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Definition of Cystic Fibrosis
Cystic fibrosis is an inherited genetic disorder affecting mucus production and clearance, cystic fibrosis alters the functioning of exocrine glands throughout the body and affects nearly all of the body’s systems.
In the lungs, cystic fibrosis causes changes in the consistency and composition of the mucus the lungs secrete. The mucus accumulates along the inner walls of the bronchi, causing irritation and inflammation that eventually thickens the walls of the bronchi.
The mucus becomes thick, creating obstructions in the bronchi that reduce air flow and eventually produce regions of atelectasis (collapsed bronchial segments). The plugs of thickened mucus also attract bacteria, resulting in recurrent infection that manifest as bronchitis and pneumonia.
Health experts estimate that about 3 percent of the population in the United States carries the recessive gene mutation for cystic fibrosis. The disorder is 5 to 10 times more common among whites than among other racial populations.
Even one generation ago, cystic fibrosis typically caused death by late adolescence. Current treatment methods and early diagnosis has extended life expectancy into the 30s for most people who have cystic fibrosis, and many live longer. Cystic fibrosis nearly always affects the lungs and requires continuous therapy to maintain adequate breathing and oxygenation.
Symptoms and Diagnostic Path
The symptoms of cystic fibrosis vary according to the body system first affected and usually appear in childhood. Chronic productive cough, recurrent bronchitis or pneumonia, and pronounced wheezing are among the indications of pulmonary involvement. The diagnostic path includes chest Xrays and pulmonary function tests, which demonstrate changes in lung structure and function characteristic of cystic fibrosis.
Other diagnostic procedures look for nonpulmonary indications of cystic fibrosis such as sinus disease, pancreatic disease, decreased bone density, and infertility. Family history of cystic fibrosis provides strong suspicion of the diagnosis. A positive sweat chloride test and genetic testing that identifies cystic fibrosis mutations. This provides conclusive diagnosis.
Treatment Options and Outlook
Treatment requires close coordination to target symptoms and disease developments across body systems. Pulmonary treatment aims to keep the airways as open as possible and to prevent infection, or treat infection early and aggressively.
Immunization to protect against childhood diseases such as pertussis (whooping cough), chickenpox, and measles are crucial, as are annual influenza immunizations (flu shots) and pneumonia vaccination every five years at all ages.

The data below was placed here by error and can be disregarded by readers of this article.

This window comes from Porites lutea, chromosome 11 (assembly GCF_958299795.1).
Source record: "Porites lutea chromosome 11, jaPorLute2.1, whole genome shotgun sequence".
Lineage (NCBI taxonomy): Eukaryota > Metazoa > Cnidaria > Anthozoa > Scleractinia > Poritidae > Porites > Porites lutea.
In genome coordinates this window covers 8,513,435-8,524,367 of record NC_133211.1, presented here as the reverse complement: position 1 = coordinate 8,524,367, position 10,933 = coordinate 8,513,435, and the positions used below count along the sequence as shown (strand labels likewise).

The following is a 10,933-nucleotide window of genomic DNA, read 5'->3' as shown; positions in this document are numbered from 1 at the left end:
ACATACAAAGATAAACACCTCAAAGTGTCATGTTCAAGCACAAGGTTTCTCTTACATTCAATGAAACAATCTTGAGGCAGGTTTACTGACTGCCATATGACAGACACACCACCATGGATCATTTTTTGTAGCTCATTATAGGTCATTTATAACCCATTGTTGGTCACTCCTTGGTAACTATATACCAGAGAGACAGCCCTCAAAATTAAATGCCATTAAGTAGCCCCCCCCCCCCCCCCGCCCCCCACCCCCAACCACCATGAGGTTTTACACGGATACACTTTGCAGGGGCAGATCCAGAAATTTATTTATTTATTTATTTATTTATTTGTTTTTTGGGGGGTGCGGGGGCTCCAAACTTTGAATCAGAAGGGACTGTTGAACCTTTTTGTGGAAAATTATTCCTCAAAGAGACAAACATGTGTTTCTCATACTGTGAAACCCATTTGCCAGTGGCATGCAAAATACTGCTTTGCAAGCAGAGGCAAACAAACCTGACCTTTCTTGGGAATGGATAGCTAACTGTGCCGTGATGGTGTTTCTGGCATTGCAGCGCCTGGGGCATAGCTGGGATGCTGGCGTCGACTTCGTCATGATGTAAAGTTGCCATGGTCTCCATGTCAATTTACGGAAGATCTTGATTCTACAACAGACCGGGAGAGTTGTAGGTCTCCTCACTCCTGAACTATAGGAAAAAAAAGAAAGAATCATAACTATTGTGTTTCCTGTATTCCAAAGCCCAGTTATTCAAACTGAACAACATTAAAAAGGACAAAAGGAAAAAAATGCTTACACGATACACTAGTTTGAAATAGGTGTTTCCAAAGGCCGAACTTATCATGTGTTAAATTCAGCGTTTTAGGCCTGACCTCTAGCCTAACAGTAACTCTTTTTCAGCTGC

Chest percussion and postural drainage help clear the airways of mucus accumulations. Though coughing is a frustrating symptom, it is also an important function for removing mucus from the chest. Bronchodilators help improve functioning of the airways and removal of mucus from them.
Moderate to high doses of the nonsteroidal anti-inflammatory drug (nsaid) ibuprofen (Advil or Motrin) taken regularly may slow bronchial inflammation and damage in many people, especially children.
Antibiotic medications become necessary to treat infections. People who have cystic fibrosis commonly acquire antibioticresistant bacteria, which may necessitate treatment with more powerful intravenous antibiotics. Inhaled antibiotic therapies are also becoming available for treatment as well as prophylaxis (prevention).
Cystic fibrosis has numerous nonpulmonary complications that also require close attention. Dysfunction of the pancreas results in malabsorption that may necessitate nutritional support. The nature and severity of symptoms vary widely among individuals. Cystic fibrosis is progressive, however, and these treatments are only supportive. When they fail, bilateral lung transplantation is the final, though high-risk, treatment option.
Risk Factors and Preventive Measures
The only risk factor for cystic fibrosis is the recessive gene mutation. Because this mutation is relatively prevalent in the American population, many people do not know they carry it until a child develops the disease. Genetic testing and genetic counseling may be helpful for people who have family histories of cystic fibrosis.
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